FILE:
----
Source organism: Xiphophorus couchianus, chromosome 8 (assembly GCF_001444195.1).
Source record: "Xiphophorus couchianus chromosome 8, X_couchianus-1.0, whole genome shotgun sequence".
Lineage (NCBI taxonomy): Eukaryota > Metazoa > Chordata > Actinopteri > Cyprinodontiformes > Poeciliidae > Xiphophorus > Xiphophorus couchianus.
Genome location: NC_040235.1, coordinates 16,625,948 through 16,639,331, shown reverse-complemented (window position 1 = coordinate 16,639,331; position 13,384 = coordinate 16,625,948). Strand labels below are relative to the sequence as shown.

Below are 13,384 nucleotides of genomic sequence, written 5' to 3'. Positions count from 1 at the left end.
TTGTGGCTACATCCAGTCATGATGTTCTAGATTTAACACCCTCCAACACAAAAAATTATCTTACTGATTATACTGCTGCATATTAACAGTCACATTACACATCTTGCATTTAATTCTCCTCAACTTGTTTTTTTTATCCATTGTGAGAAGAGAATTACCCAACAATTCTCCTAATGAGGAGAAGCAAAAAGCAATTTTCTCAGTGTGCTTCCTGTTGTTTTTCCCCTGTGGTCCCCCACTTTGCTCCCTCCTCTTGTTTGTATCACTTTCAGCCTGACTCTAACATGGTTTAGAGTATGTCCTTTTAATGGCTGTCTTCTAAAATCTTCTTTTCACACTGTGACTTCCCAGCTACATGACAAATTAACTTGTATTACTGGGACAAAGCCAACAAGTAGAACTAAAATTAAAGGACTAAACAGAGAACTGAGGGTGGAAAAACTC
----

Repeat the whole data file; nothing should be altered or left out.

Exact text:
Source organism: Xiphophorus couchianus, chromosome 8 (assembly GCF_001444195.1).
Source record: "Xiphophorus couchianus chromosome 8, X_couchianus-1.0, whole genome shotgun sequence".
Lineage (NCBI taxonomy): Eukaryota > Metazoa > Chordata > Actinopteri > Cyprinodontiformes > Poeciliidae > Xiphophorus > Xiphophorus couchianus.
Genome location: NC_040235.1, coordinates 16,625,948 through 16,639,331, shown reverse-complemented (window position 1 = coordinate 16,639,331; position 13,384 = coordinate 16,625,948). Strand labels below are relative to the sequence as shown.

Below are 13,384 nucleotides of genomic sequence, written 5' to 3'. Positions count from 1 at the left end.
TTGTGGCTACATCCAGTCATGATGTTCTAGATTTAACACCCTCCAACACAAAAAATTATCTTACTGATTATACTGCTGCATATTAACAGTCACATTACACATCTTGCATTTAATTCTCCTCAACTTGTTTTTTTTATCCATTGTGAGAAGAGAATTACCCAACAATTCTCCTAATGAGGAGAAGCAAAAAGCAATTTTCTCAGTGTGCTTCCTGTTGTTTTTCCCCTGTGGTCCCCCACTTTGCTCCCTCCTCTTGTTTGTATCACTTTCAGCCTGACTCTAACATGGTTTAGAGTATGTCCTTTTAATGGCTGTCTTCTAAAATCTTCTTTTCACACTGTGACTTCCCAGCTACATGACAAATTAACTTGTATTACTGGGACAAAGCCAACAAGTAGAACTAAAATTAAAGGACTAAACAGAGAACTGAGGGTGGAAAAACTC